• Staging
  • Production 
Accessing ASPNETCORE_ENVIRONMENT variable value

Out of the box, ASP.NET core provides IHostingEnvironment service which we can use to access ASPNETCORE_ENVIRONMENT variable value. Take a look at the sample application we have been working with, notice the Configure() method in Startup.cs file. IHostingEnvironment service is already injected into this method.

Now modify the code in Configure() method as shown below. Notice, we are using EnvironmentName property of IHostingEnvironment service instance to access the environment name.

public void Configure(IApplicationBuilder app, IHostingEnvironment env)
    if (env.IsDevelopment())


    app.Run(async (context) =>
        await context.Response.WriteAsync("Hosting Environment: " + env.EnvironmentName);

If you have the environment variable set in both the places i.e launchsettings.json file and in the operating system, then the values in launchsettings.json file overrides the value specified at the operating system level.

Please note : Please restart Visual Studio, if you do not see the Environment Variable value set at the operating system level

If we have not explicitly set ASPNETCORE_ENVIRONMENT variable, it defaults to Production. This is done on purpose for better security and performance. 

Imagine, on a production server, we have forgot to set the ASPNETCORE_ENVIRONMENT variable to Production.If the default value is Development, the application may display Developer Exception Page and it could be exploited by a malicious user to hack into your application. 

Also, instead of loading minified JavaScript and CSS files, the non-minified files may be loaded. So for better performance and security it defaults to a value of Production if we have not explicitly set the ASPNETCORE_ENVIRONMENT variable.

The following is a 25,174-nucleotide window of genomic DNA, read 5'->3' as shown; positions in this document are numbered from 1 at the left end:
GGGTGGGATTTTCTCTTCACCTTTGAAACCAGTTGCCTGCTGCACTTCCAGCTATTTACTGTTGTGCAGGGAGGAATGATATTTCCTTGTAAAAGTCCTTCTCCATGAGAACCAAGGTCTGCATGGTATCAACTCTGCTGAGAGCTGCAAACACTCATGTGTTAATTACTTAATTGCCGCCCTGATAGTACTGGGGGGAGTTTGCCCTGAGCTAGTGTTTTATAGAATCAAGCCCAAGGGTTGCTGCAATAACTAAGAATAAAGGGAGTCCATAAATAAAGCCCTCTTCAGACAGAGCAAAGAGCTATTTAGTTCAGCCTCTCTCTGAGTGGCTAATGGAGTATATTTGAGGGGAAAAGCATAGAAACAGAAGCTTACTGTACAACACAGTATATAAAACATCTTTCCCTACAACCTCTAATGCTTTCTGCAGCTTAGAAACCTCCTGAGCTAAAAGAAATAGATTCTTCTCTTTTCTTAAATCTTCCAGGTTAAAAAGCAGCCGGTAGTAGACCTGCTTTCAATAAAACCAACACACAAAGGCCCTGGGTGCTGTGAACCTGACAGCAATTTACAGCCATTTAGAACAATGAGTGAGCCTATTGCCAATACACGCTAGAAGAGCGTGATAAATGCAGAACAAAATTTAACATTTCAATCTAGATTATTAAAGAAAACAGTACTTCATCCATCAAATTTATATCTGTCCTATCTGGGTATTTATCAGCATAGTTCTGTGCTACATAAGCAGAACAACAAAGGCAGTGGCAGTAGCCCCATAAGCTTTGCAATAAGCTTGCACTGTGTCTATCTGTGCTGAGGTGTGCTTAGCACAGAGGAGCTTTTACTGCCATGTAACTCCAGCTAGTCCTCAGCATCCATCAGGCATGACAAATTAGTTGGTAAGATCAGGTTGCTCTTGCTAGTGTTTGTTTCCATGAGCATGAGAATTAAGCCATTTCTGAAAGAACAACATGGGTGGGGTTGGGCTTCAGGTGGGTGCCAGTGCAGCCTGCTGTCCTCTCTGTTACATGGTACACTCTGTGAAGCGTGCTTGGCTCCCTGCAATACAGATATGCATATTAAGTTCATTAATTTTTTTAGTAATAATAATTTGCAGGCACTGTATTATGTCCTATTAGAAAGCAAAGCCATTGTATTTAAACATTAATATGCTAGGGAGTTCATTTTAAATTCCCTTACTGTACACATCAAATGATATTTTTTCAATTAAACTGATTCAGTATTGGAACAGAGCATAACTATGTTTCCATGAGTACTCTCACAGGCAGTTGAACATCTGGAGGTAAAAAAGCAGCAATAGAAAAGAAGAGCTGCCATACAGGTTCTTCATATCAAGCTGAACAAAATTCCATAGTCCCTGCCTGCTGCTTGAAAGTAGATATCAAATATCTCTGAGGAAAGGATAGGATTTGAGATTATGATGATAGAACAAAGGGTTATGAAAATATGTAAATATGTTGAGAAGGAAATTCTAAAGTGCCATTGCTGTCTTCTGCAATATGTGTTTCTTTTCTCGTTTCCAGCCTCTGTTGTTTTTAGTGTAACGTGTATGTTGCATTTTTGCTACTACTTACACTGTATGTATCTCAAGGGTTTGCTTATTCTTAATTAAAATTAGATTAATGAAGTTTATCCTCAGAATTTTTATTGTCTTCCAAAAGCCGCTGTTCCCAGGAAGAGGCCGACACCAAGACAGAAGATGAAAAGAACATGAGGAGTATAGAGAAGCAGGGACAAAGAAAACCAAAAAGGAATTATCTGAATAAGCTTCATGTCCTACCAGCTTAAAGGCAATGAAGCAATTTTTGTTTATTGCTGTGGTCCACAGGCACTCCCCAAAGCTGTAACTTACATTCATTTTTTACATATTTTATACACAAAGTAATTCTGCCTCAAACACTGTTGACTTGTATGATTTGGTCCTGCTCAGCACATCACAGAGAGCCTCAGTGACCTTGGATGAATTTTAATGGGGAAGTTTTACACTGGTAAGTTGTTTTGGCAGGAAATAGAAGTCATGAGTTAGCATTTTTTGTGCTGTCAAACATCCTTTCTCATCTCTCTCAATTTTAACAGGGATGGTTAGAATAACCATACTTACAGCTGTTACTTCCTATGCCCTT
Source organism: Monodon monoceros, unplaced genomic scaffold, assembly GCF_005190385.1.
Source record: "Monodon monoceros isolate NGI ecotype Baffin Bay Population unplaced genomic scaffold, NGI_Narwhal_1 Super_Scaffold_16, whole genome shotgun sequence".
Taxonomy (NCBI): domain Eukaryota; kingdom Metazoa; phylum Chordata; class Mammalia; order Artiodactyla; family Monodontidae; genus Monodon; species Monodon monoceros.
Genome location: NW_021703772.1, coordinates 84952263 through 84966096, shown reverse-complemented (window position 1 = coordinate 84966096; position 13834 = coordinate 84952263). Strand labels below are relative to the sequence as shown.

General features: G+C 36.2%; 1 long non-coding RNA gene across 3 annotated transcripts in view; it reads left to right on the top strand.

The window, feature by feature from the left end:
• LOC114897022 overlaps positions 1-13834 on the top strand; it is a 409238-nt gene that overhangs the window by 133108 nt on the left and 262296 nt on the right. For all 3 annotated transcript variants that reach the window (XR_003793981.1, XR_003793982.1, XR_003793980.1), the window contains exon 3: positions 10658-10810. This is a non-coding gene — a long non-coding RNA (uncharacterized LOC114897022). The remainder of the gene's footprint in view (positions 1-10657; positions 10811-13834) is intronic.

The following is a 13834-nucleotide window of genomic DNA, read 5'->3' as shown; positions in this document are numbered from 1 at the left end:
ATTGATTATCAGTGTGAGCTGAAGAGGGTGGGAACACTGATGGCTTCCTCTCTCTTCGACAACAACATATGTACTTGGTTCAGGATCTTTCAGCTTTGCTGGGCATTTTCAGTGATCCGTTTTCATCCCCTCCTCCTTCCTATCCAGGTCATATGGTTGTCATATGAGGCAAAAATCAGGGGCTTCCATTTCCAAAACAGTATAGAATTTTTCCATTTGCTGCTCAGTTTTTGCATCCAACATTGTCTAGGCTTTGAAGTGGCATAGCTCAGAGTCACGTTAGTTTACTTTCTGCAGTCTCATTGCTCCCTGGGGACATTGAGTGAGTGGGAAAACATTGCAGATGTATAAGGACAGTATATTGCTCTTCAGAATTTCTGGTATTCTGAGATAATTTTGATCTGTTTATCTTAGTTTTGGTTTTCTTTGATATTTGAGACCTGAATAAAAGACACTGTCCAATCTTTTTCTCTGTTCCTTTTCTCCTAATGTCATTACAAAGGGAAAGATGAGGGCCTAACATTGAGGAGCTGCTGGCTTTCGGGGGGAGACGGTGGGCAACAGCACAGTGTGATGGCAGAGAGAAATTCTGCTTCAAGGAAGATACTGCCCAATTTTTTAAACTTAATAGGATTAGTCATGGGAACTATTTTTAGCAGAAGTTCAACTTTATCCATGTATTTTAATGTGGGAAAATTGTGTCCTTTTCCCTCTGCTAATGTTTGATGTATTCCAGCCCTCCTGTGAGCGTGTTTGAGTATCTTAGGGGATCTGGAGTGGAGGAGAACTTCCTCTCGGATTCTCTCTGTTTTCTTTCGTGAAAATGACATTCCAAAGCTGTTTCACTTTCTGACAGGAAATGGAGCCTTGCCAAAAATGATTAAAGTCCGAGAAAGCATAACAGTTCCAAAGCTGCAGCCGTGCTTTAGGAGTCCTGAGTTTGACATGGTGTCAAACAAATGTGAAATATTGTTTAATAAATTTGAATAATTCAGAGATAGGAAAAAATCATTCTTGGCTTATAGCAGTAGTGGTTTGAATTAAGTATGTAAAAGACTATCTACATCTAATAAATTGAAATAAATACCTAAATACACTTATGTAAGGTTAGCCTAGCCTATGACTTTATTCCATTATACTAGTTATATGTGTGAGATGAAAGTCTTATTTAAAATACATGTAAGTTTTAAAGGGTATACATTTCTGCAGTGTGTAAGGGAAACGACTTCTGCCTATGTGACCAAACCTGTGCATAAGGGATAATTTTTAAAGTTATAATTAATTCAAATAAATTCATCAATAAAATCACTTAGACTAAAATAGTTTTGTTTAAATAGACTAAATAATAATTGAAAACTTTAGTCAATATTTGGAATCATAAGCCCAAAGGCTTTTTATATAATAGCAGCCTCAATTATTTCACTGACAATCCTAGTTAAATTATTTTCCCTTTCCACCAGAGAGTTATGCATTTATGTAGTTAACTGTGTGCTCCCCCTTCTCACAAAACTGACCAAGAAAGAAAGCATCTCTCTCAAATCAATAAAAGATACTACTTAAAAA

Useful methods of IHostingEnvironment service

Use the following methods of IHostingEnvironment service to identify the environment in which our application is running.
  • IsDevelopment()
  • IsStaging()
  • IsProduction()
What if you have a custom environment like UAT (User Acceptance Testing) or QA (Quality Assurance) environment. Well, custom environments like these are also supported in ASP.NET core. For example, to check if the environment is UAT, use IsEnvironment() method as shown below.


// If the environment is Development serve Developer Exception Page
if (env.IsDevelopment())
// else serve User Friendly Error Page with Application Support Contact Info
else if (env.IsStaging() || env.IsProduction() || env.IsEnvironment("UAT"))

Tag Helpers are new in ASP.NET Core. In a razor view ie. in a .CSHTML page we can use, something called an Environment Tag Helper. This environment tag helper supports rendering different content depending on the value of the ASPNETCORE_ENVIRONMENT variable. We will discuss Tag Helpers including the environment tag helper in detail as we progress through this course and create Models, Views and Controllers for our application. core tutorial for beginners


  1. Hello Mr. Venkat,

    First Of all , Thank you very much creating the videos on core.

    and as per this video, i created a environment variable on system level and restarted the visual studio. Even though I am seeing the environment value from launchsettings only.

    may i know the reason for this


    1. environment in launchsetting has priority over OS.

  2. Hello, launchsettings have high priority so it will override the value environment variable.

  3. else if (env.IsEnvironment("UAT"))

    tried using this with UAT in launchsettings as env variable but i get redirected to a blank page even if i throw fake exception in run method.